Before I got back to the land, I was a city girl. I was raised in the city, I worked in Cambridge, Ma, I moved to Portland in 1989. I never touched a chicken growing up, goats and sheep were critters I knew only from county fairs. And yet, here I am wakened by the sound of baa-ing sheep, saving carrot peelings for my chickens, marking the retreat of snow from the soil.
I wouldn't say that I just woke up one day and decided that this was the life I wanted to live. It was a matter of circumstances presenting themselves and providing lessons for me. I've shared before that I was diagnosed with Multiple Sclerosis when I was 29. At the time I had to really think about what was most important to me as I realized that my health was not letting me live the fast paced life of a single mother, working a full time job and taking classes at the local university. As a result, life slowed down out of necessity and allowed time to explore what my body would allow me to do and in the process I discovered gardening, canning and knitting.
My lessons in self sufficiency were taught out of necessity. Portland has vibrant community gardens. I learned so much in my tiny little 5 by 15 plot. I grew enough veggies during the summer to never need to buy veggies through the summer. One summer, Tristan and I were really poor as my health impacted my ability to work at my fast paced hospital job. This was the summer that I realized that I could put a few extra quarts of green beans in the fridge. Friends and I gathered around a second -hand water bath canner to make strawberry jam. I shredded zucchini for the freezer. I canned tomatoes. It wasn't much food but some weeks that winter, when it was tough to get all the money I may have needed for the groceries, those few veggies filled the soup pot. I learned to knit and made Tristan's hats and mittens with yarn I found cheap at the Good Will. I patched the knees of his pants. I made very good use of my library card and read about simple living, Helen and Scot Nearing. Eventually, I moved north from Portland, met the man of my dreams and he shared the same dream of living a country life.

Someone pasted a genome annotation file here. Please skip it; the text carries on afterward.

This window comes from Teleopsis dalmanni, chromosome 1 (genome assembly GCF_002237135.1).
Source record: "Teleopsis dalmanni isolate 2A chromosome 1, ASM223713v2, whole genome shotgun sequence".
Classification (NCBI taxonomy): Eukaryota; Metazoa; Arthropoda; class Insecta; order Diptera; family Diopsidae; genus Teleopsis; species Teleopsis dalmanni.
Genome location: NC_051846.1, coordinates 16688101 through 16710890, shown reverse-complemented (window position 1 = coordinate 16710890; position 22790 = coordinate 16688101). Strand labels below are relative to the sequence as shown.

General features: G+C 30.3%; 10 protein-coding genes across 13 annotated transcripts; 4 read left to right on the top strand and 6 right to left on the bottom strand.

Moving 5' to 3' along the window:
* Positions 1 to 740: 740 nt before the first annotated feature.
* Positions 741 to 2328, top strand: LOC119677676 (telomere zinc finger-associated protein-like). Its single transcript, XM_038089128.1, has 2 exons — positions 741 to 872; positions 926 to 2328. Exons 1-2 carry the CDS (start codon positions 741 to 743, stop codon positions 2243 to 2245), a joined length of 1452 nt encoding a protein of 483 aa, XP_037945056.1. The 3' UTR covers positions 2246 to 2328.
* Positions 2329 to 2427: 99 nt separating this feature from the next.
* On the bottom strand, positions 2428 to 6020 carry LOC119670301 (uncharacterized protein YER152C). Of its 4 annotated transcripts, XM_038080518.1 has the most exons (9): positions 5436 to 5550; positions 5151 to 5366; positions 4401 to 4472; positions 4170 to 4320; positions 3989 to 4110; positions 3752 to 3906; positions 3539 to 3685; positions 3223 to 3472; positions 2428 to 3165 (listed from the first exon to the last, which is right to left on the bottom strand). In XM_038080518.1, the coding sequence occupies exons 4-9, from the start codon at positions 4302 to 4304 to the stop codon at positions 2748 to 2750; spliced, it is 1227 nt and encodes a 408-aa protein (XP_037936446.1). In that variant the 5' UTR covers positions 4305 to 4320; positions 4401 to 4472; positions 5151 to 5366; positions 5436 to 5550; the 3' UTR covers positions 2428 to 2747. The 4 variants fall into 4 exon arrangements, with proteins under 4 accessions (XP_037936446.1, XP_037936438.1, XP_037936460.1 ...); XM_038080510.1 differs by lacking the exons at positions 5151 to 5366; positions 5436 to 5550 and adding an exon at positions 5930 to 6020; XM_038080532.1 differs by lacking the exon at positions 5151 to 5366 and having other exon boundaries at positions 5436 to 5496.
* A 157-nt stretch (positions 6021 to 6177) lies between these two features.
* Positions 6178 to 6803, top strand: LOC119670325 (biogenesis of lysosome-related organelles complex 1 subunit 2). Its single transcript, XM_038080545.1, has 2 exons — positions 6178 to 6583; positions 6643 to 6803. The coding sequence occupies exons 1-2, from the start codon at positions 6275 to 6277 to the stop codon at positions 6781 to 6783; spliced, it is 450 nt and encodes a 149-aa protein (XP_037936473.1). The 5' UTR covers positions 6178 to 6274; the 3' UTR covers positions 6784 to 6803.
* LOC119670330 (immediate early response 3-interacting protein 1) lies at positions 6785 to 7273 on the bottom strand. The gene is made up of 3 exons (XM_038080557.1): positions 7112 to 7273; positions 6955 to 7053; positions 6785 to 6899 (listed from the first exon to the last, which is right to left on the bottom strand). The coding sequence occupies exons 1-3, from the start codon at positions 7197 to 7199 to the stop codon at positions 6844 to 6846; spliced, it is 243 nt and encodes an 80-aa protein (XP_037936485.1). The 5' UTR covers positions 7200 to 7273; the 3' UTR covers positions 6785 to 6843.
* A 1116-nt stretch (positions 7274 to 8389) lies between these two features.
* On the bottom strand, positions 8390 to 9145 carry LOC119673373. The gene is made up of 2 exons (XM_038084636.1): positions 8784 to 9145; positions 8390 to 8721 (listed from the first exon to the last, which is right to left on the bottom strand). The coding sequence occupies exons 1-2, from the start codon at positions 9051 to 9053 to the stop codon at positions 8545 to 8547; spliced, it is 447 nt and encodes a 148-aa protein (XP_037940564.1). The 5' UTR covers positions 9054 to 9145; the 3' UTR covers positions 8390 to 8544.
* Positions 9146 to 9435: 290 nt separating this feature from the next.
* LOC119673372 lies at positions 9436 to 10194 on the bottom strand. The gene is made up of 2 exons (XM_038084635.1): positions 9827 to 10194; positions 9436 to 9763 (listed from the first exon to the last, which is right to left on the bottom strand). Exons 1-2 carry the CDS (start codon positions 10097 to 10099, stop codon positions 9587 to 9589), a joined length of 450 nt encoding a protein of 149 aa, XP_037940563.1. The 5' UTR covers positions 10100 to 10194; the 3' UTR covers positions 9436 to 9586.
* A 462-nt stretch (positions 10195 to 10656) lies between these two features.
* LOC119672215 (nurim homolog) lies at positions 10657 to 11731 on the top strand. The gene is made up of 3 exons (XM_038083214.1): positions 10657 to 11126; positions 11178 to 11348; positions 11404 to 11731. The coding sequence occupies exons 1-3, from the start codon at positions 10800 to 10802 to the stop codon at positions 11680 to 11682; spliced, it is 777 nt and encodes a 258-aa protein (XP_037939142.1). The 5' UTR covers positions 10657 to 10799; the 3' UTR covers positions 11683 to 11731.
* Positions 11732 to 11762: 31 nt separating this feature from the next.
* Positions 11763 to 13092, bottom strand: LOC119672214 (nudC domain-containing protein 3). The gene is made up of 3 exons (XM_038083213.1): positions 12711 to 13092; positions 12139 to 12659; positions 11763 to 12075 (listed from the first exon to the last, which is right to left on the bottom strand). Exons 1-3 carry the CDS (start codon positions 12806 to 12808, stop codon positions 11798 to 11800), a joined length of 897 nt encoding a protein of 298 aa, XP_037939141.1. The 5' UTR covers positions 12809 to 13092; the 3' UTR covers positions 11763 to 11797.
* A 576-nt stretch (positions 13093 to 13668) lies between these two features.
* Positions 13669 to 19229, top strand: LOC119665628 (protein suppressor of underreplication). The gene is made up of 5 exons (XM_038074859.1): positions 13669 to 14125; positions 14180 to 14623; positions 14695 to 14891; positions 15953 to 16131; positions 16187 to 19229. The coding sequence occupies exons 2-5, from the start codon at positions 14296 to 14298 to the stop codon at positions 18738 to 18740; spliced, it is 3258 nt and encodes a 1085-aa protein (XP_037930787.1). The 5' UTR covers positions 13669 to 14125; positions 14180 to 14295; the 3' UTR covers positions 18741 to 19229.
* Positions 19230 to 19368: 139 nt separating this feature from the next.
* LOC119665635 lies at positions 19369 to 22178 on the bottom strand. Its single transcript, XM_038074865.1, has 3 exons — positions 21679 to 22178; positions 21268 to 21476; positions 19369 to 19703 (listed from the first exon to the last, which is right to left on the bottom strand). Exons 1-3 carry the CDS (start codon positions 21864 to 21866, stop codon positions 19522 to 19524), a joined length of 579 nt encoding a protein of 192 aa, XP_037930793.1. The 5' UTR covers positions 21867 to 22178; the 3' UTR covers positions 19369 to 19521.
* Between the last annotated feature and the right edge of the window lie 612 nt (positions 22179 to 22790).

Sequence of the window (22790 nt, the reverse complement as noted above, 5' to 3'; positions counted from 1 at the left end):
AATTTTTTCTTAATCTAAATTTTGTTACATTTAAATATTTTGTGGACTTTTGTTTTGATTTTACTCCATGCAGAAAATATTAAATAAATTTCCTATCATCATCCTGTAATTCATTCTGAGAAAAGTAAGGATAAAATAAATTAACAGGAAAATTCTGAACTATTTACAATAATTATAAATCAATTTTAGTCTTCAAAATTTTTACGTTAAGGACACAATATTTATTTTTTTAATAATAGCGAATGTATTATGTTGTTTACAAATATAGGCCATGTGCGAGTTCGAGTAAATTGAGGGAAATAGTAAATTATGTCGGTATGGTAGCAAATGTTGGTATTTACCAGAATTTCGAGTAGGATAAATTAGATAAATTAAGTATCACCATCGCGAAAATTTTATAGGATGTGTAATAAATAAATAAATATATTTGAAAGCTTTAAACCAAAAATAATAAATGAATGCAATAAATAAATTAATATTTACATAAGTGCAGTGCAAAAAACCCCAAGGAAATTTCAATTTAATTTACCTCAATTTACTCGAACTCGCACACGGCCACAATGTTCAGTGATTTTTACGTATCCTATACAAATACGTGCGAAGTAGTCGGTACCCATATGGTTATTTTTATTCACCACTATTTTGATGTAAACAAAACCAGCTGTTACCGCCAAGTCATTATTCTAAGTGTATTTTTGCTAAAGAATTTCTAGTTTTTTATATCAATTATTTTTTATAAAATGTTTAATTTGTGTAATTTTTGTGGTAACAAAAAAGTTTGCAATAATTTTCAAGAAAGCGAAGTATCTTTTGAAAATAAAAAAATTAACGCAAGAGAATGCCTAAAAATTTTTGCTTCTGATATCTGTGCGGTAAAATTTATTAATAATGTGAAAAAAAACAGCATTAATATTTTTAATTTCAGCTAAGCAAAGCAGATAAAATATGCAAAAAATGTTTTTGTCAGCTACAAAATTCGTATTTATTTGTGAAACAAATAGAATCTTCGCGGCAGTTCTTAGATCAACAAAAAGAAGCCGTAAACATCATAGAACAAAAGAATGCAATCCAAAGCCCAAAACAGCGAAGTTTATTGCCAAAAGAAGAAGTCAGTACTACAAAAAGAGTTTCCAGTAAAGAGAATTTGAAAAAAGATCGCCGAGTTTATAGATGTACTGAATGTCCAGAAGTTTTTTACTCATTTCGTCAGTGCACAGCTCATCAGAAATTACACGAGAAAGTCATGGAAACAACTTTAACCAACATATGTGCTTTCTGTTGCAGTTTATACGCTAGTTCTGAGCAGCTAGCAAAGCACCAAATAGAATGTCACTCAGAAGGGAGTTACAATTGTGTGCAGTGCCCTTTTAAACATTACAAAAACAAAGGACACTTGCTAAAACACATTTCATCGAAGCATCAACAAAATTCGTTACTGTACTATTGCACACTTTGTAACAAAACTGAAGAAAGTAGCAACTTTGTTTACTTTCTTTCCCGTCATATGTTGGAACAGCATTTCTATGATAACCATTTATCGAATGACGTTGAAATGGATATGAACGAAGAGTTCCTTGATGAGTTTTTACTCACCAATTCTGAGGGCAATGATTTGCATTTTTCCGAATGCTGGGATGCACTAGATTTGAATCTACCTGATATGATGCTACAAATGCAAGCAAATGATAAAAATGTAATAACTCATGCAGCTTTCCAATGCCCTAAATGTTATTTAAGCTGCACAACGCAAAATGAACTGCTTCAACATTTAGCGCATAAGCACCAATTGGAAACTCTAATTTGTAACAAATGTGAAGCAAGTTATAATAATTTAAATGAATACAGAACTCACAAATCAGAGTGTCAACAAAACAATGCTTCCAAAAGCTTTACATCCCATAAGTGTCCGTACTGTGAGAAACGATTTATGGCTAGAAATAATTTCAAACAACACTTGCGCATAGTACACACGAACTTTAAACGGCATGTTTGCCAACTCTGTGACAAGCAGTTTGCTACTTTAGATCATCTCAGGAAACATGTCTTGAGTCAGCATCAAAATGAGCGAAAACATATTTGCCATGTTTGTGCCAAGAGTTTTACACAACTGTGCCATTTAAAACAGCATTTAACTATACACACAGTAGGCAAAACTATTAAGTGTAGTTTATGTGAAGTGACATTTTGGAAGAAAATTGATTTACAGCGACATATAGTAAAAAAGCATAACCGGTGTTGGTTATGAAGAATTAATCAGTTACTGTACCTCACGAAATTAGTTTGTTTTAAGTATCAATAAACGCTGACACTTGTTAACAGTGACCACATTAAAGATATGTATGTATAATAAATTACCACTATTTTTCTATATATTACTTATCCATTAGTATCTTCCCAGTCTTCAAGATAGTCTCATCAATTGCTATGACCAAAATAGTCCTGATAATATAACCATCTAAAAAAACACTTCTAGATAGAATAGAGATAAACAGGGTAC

Here we are on our two acres, with our 7 sheep, one goat, 5 chickens and half acre garden. We heat with wood and each year that we live this life we find more we can do for ourselves. The recent upheaval in our lives has tested us. For me, holding the fort down during the week, I often wonder if this is a life one person could do on their own. For hubby who has to be away from his family and is living a town life right now, he muses on what it would be like for his whole family to be under one roof in town. For all of us who visit Portland, the lure of city life is exciting; there is so much music, art and progressive thinking. At this time, when we will be making some sort of change this coming year, it is easy to think that downscaling, giving up some of our self-sufficiency for the ease of a town life, would be a path we could take. It is one choice we could make.
But when it comes right down to it, I love this life. I may not like the struggles we have been through over the last year. It would be very easy to take the easy way out. But I love this life. I love living a life that follows the rhythm of the seasons. I love the quiet nights and star lit skies that I couldn't find in the city. I love those wooly faces that come up to me for a little grain from my hand. I love watching my boys , even though they are 13 years apart, get wild outside on a muddy spring day. I love the sense of satisfaction that comes from doing for myself, that full pantry in the fall, that sweater knit with love, those repurposed objects that saved us money.
I love this life so any doubts about what choices we may have made fall away....
Back to the sugaring....